The initial plan released by the White House was a nonstarter for Republicans. The vast majority of the spending was not initiatives traditionally considered infrastructure such as roads and bridges, they said, and proposed corporate tax hikes
In the face of wide Republican opposition, the White House indicated that Biden is open to compromise.
“Debate is welcome. Compromise is inevitable. Changes are certain,” Biden said of the plan on Wednesday. ”We'll be open to good ideas and good-faith negotiations.”
House Speaker Nancy Pelosi on Thursday added: “We want bipartisanship every step of the way.” She also said that there could be two bills, one on infrastructure and one on the “care economy,” rather than lumping issues such as paid leave into a bill with bridge-building funds.
But a key group of 10 Senate Republicans, those who sought to broker a bipartisan coronavirus relief bill and met with Biden at the White House only to watch Democrats pass the bill without any Republican support, had a “fool me once, shame on you, fool me twice, shame on me” reaction to Biden.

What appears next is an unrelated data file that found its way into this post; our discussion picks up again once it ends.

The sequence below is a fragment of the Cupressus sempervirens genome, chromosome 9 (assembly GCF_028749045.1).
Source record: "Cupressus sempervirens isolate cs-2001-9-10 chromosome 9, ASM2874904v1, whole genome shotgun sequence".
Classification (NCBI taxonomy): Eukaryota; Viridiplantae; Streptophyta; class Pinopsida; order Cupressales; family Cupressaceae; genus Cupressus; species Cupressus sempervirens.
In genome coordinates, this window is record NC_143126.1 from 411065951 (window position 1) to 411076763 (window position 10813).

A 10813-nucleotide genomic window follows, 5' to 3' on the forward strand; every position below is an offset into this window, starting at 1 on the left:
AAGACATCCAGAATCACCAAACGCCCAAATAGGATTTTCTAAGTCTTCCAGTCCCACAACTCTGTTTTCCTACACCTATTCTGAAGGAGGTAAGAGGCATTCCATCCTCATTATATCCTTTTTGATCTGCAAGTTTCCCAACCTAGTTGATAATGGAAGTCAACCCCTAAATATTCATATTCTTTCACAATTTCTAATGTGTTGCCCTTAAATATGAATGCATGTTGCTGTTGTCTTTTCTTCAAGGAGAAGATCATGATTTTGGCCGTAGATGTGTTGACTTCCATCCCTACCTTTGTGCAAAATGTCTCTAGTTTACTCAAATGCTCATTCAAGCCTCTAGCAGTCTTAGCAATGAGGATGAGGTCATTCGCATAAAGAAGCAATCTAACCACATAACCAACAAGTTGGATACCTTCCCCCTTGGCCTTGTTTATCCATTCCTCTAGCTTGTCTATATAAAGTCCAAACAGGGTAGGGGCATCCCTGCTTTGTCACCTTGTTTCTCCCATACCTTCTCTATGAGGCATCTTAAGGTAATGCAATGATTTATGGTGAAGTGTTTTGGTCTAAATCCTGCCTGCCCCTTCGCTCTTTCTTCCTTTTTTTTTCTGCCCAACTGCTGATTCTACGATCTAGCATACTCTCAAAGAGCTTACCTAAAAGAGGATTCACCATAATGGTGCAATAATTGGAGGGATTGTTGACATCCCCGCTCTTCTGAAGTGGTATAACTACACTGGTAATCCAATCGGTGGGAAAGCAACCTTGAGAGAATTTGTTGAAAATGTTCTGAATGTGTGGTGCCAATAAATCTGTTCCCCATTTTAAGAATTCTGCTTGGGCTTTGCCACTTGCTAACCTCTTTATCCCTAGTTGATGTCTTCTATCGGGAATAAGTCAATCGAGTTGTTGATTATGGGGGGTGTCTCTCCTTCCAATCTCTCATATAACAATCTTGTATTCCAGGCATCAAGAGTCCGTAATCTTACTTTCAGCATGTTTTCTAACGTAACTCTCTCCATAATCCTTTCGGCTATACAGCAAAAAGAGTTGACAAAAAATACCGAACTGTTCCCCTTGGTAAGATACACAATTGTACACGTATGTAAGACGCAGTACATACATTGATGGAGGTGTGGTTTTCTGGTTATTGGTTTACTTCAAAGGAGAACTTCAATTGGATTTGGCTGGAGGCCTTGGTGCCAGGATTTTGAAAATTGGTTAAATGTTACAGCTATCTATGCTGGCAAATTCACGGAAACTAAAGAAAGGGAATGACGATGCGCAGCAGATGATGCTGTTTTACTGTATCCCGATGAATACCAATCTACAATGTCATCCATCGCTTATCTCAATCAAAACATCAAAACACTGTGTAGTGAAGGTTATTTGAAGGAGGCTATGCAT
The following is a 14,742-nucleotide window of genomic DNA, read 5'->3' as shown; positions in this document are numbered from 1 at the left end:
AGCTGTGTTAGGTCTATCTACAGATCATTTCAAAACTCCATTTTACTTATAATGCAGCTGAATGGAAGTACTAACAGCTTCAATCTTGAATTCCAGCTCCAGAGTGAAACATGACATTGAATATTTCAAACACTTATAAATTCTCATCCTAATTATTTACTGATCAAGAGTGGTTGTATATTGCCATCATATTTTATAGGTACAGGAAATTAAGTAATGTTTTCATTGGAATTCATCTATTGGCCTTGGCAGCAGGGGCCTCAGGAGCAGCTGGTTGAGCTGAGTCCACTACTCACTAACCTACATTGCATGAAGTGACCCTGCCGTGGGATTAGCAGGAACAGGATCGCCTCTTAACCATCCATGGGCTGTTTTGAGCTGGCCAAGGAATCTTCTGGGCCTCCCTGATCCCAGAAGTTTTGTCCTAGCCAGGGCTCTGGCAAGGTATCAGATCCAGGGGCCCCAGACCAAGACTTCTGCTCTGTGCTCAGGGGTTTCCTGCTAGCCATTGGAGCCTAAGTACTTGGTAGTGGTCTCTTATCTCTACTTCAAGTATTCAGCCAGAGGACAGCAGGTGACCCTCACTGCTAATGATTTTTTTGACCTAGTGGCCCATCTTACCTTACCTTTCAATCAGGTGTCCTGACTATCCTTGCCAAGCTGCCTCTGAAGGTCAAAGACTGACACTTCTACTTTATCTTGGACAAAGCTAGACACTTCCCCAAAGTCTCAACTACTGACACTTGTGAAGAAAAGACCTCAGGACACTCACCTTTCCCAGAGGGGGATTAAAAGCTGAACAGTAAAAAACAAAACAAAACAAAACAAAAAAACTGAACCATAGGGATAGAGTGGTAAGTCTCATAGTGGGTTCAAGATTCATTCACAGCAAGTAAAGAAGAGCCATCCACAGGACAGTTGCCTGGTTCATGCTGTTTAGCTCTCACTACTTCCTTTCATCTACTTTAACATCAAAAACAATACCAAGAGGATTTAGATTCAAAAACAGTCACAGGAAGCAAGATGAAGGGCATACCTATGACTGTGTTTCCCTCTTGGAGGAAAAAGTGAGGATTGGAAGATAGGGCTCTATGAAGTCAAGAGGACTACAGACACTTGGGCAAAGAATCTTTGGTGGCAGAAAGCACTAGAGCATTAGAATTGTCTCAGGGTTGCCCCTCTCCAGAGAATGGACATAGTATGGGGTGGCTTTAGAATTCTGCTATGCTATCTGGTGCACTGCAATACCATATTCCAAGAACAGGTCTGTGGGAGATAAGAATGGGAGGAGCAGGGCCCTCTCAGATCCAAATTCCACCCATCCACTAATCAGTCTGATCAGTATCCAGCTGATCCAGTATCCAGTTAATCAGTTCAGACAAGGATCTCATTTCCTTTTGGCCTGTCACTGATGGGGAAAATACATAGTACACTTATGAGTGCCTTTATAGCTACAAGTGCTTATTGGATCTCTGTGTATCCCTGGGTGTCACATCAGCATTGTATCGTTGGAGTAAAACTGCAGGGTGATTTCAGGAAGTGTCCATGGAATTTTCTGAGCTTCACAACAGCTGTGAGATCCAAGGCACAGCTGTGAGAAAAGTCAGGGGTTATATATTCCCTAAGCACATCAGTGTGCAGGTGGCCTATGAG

Ten Republicans is the magic number that would need to join with Democrats to pass legislation and bypass the Senate filibuster. Democrats used budget reconciliation, a process that allows the Senate to pass a bill with 51 votes instead of the usual 60-vote threshold, to pass the $1.9 trillion American Rescue Plan without the support of any Republicans earlier this year.
But top Democrats are not ruling out using the method to ram the legislation through.
“If we have to go to reconciliation, that’s a lever, but I hope it’s not something that we need to do,” Pelosi said on Thursday.
Louisiana Republican Rep. Mike Johnson, vice chairman of the House Republican Conference, said in a podcast earlier this month that if Biden was moving to try to pass a bill with the plan as-is, “that would be a great tragedy.”
“One of the few issues perhaps, that you could still forge a bipartisan consensus on is infrastructure because everyone needs it in their districts,” Johnson said.
Members of the Democratic Party have expressed frustration with the White House opening a negotiation with Republicans.
Internal party dynamics are set to complicate Democratic leaders’ attempts at bipartisanship.
The 95-member Congressional Progressive Caucus on Friday released a list of priorities for the American Jobs Plan, including universal childcare and paid family leave, that leaves little room for negotiation with Republicans.
“We agree that it’s time for transformative change, and we look forward to working with the Biden administration to expand on their proposal and ensure that the American Jobs Plan goes big to truly meet the needs of the public,” Progressive Caucus Chairwoman Rep. Pramila Jayapal of Washington told Politico.
If congressional progressives flex their power, Biden White House and Democratic leaders could be caught in the tough spot between trying to keep their promise to pursue bipartisan solutions while risking losing support from their own core base.